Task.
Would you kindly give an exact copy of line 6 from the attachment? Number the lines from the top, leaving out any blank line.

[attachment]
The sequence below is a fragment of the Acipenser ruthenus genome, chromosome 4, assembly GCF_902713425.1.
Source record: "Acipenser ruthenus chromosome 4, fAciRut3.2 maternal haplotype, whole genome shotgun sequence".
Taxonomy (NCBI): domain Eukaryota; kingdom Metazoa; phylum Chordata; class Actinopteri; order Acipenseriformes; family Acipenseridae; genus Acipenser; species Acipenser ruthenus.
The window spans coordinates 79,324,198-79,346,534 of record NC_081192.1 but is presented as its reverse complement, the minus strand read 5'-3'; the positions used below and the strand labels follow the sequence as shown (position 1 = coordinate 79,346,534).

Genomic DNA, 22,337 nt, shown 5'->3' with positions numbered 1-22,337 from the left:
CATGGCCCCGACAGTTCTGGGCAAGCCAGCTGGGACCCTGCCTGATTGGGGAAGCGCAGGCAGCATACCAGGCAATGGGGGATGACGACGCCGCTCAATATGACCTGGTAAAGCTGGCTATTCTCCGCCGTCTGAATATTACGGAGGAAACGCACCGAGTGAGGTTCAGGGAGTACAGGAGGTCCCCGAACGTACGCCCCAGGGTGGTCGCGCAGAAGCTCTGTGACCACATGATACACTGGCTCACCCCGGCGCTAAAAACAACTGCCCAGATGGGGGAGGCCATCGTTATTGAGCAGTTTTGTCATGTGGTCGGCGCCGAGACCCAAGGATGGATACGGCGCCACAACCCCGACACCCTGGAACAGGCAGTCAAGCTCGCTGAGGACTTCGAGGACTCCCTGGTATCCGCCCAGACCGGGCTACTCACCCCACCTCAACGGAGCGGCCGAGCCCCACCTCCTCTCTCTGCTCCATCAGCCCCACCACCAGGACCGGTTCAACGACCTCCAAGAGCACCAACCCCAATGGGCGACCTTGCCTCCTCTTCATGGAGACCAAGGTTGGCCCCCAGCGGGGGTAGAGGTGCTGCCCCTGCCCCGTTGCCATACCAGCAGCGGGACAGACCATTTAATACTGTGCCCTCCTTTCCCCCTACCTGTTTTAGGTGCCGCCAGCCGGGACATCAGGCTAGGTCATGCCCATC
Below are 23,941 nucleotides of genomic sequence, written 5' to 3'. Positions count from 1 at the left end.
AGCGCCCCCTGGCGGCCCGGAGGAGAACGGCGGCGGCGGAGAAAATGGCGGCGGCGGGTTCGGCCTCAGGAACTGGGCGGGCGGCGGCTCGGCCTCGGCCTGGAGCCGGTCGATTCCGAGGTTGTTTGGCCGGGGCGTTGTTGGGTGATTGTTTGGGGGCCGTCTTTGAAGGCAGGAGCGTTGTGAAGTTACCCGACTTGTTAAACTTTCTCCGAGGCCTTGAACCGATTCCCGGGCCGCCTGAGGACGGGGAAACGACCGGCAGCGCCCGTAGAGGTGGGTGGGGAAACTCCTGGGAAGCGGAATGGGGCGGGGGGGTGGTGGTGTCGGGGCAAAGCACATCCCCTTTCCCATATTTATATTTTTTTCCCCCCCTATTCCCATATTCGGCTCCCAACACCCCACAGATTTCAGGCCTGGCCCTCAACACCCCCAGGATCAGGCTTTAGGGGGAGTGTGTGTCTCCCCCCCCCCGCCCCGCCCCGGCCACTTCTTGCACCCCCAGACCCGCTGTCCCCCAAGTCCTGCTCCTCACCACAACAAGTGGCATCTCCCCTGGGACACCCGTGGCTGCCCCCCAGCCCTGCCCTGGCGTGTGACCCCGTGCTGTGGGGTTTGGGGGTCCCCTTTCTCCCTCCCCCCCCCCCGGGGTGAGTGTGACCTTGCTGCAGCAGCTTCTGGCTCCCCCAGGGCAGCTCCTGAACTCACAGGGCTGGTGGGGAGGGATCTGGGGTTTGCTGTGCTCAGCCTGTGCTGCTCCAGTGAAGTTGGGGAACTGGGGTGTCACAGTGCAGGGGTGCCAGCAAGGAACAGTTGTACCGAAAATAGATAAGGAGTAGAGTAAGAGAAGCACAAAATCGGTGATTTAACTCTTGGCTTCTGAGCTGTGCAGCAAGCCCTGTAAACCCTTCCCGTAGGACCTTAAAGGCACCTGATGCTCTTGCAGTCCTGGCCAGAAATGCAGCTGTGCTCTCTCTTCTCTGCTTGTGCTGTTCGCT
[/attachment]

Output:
CATGGCCCCGACAGTTCTGGGCAAGCCAGCTGGGACCCTGCCTGATTGGGGAAGCGCAGGCAGCATACCAGGCAATGGGGGATGACGACGCCGCTCAATATGACCTGGTAAAGCTGGCTATTCTCCGCCGTCTGAATATTACGGAGGAAACGCACCGAGTGAGGTTCAGGGAGTACAGGAGGTCCCCGAACGTACGCCCCAGGGTGGTCGCGCAGAAGCTCTGTGACCACATGATACACTGGCTCACCCCGGCGCTAAAAACAACTGCCCAGATGGGGGAGGCCATCGTTATTGAGCAGTTTTGTCATGTGGTCGGCGCCGAGACCCAAGGATGGATACGGCGCCACAACCCCGACACCCTGGAACAGGCAGTCAAGCTCGCTGAGGACTTCGAGGACTCCCTGGTATCCGCCCAGACCGGGCTACTCACCCCACCTCAACGGAGCGGCCGAGCCCCACCTCCTCTCTCTGCTCCATCAGCCCCACCACCAGGACCGGTTCAACGACCTCCAAGAGCACCAACCCCAATGGGCGACCTTGCCTCCTCTTCATGGAGACCAAGGTTGGCCCCCAGCGGGGGTAGAGGTGCTGCCCCTGCCCCGTTGCCATACCAGCAGCGGGACAGACCATTTAATACTGTGCCCTCCTTTCCCCCTACCTGTTTTAGGTGCCGCCAGCCGGGACATCAGGCTAGGTCATGCCCATC